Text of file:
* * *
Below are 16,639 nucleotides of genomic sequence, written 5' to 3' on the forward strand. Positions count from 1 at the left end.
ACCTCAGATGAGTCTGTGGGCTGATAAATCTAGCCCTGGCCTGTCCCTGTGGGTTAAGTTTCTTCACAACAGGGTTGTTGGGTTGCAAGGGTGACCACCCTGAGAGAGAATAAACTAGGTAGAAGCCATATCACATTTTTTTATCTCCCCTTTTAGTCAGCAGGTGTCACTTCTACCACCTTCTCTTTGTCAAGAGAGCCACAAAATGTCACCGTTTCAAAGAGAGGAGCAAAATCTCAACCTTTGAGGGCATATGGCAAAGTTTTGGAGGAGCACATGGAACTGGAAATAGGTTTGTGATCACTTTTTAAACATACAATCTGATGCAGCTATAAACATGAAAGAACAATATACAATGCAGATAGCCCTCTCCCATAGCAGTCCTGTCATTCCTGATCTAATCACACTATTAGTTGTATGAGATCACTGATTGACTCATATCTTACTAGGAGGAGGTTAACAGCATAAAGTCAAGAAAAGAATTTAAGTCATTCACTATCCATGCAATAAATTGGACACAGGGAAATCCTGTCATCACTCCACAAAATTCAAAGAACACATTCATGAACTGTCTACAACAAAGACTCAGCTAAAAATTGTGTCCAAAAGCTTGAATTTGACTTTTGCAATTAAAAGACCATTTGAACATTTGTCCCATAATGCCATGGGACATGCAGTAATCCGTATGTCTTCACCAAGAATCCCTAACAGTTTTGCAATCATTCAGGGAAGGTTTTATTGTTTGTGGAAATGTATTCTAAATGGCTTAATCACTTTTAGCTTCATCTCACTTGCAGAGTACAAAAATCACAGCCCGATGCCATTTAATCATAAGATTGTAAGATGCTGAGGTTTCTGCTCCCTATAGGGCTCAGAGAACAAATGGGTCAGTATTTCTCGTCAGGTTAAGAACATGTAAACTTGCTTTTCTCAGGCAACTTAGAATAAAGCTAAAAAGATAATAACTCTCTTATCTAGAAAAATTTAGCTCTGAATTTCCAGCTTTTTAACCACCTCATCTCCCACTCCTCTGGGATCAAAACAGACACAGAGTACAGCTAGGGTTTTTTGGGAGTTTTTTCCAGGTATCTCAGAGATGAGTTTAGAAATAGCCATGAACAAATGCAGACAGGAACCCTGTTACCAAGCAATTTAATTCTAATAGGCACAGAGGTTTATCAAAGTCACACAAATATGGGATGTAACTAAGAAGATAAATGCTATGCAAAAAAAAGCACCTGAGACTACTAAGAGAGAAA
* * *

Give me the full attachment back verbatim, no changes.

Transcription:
Below are 16,639 nucleotides of genomic sequence, written 5' to 3' on the forward strand. Positions count from 1 at the left end.
ACCTCAGATGAGTCTGTGGGCTGATAAATCTAGCCCTGGCCTGTCCCTGTGGGTTAAGTTTCTTCACAACAGGGTTGTTGGGTTGCAAGGGTGACCACCCTGAGAGAGAATAAACTAGGTAGAAGCCATATCACATTTTTTTATCTCCCCTTTTAGTCAGCAGGTGTCACTTCTACCACCTTCTCTTTGTCAAGAGAGCCACAAAATGTCACCGTTTCAAAGAGAGGAGCAAAATCTCAACCTTTGAGGGCATATGGCAAAGTTTTGGAGGAGCACATGGAACTGGAAATAGGTTTGTGATCACTTTTTAAACATACAATCTGATGCAGCTATAAACATGAAAGAACAATATACAATGCAGATAGCCCTCTCCCATAGCAGTCCTGTCATTCCTGATCTAATCACACTATTAGTTGTATGAGATCACTGATTGACTCATATCTTACTAGGAGGAGGTTAACAGCATAAAGTCAAGAAAAGAATTTAAGTCATTCACTATCCATGCAATAAATTGGACACAGGGAAATCCTGTCATCACTCCACAAAATTCAAAGAACACATTCATGAACTGTCTACAACAAAGACTCAGCTAAAAATTGTGTCCAAAAGCTTGAATTTGACTTTTGCAATTAAAAGACCATTTGAACATTTGTCCCATAATGCCATGGGACATGCAGTAATCCGTATGTCTTCACCAAGAATCCCTAACAGTTTTGCAATCATTCAGGGAAGGTTTTATTGTTTGTGGAAATGTATTCTAAATGGCTTAATCACTTTTAGCTTCATCTCACTTGCAGAGTACAAAAATCACAGCCCGATGCCATTTAATCATAAGATTGTAAGATGCTGAGGTTTCTGCTCCCTATAGGGCTCAGAGAACAAATGGGTCAGTATTTCTCGTCAGGTTAAGAACATGTAAACTTGCTTTTCTCAGGCAACTTAGAATAAAGCTAAAAAGATAATAACTCTCTTATCTAGAAAAATTTAGCTCTGAATTTCCAGCTTTTTAACCACCTCATCTCCCACTCCTCTGGGATCAAAACAGACACAGAGTACAGCTAGGGTTTTTTGGGAGTTTTTTCCAGGTATCTCAGAGATGAGTTTAGAAATAGCCATGAACAAATGCAGACAGGAACCCTGTTACCAAGCAATTTAATTCTAATAGGCACAGAGGTTTATCAAAGTCACACAAATATGGGATGTAACTAAGAAGATAAATGCTATGCAAAAAAAAGCACCTGAGACTACTAAGAGAGAAA